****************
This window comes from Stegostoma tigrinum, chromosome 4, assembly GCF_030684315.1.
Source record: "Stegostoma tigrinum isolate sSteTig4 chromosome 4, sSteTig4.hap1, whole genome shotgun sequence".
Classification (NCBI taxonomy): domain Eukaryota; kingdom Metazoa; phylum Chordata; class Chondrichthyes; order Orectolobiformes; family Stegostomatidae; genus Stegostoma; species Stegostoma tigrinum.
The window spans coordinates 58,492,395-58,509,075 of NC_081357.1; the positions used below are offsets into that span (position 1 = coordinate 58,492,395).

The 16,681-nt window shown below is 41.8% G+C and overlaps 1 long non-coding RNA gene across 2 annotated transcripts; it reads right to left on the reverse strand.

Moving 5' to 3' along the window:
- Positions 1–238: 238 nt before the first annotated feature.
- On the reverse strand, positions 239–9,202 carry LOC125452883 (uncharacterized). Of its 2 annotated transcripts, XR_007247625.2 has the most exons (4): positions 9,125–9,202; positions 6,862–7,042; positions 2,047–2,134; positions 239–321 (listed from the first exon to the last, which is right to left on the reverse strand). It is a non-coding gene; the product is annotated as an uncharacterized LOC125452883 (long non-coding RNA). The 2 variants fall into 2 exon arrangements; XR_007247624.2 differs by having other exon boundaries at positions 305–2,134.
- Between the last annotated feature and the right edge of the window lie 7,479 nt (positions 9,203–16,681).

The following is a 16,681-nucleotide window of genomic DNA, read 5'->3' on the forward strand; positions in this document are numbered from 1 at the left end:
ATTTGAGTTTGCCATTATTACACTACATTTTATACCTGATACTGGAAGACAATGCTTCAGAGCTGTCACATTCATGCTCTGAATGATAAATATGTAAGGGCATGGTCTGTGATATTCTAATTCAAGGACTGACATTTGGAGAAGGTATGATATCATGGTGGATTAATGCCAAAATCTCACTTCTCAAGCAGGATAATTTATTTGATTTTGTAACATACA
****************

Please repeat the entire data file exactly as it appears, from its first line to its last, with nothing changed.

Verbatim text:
This window comes from Stegostoma tigrinum, chromosome 4, assembly GCF_030684315.1.
Source record: "Stegostoma tigrinum isolate sSteTig4 chromosome 4, sSteTig4.hap1, whole genome shotgun sequence".
Classification (NCBI taxonomy): domain Eukaryota; kingdom Metazoa; phylum Chordata; class Chondrichthyes; order Orectolobiformes; family Stegostomatidae; genus Stegostoma; species Stegostoma tigrinum.
The window spans coordinates 58,492,395-58,509,075 of NC_081357.1; the positions used below are offsets into that span (position 1 = coordinate 58,492,395).

The 16,681-nt window shown below is 41.8% G+C and overlaps 1 long non-coding RNA gene across 2 annotated transcripts; it reads right to left on the reverse strand.

Moving 5' to 3' along the window:
- Positions 1–238: 238 nt before the first annotated feature.
- On the reverse strand, positions 239–9,202 carry LOC125452883 (uncharacterized). Of its 2 annotated transcripts, XR_007247625.2 has the most exons (4): positions 9,125–9,202; positions 6,862–7,042; positions 2,047–2,134; positions 239–321 (listed from the first exon to the last, which is right to left on the reverse strand). It is a non-coding gene; the product is annotated as an uncharacterized LOC125452883 (long non-coding RNA). The 2 variants fall into 2 exon arrangements; XR_007247624.2 differs by having other exon boundaries at positions 305–2,134.
- Between the last annotated feature and the right edge of the window lie 7,479 nt (positions 9,203–16,681).

The following is a 16,681-nucleotide window of genomic DNA, read 5'->3' on the forward strand; positions in this document are numbered from 1 at the left end:
ATTTGAGTTTGCCATTATTACACTACATTTTATACCTGATACTGGAAGACAATGCTTCAGAGCTGTCACATTCATGCTCTGAATGATAAATATGTAAGGGCATGGTCTGTGATATTCTAATTCAAGGACTGACATTTGGAGAAGGTATGATATCATGGTGGATTAATGCCAAAATCTCACTTCTCAAGCAGGATAATTTATTTGATTTTGTAACATACA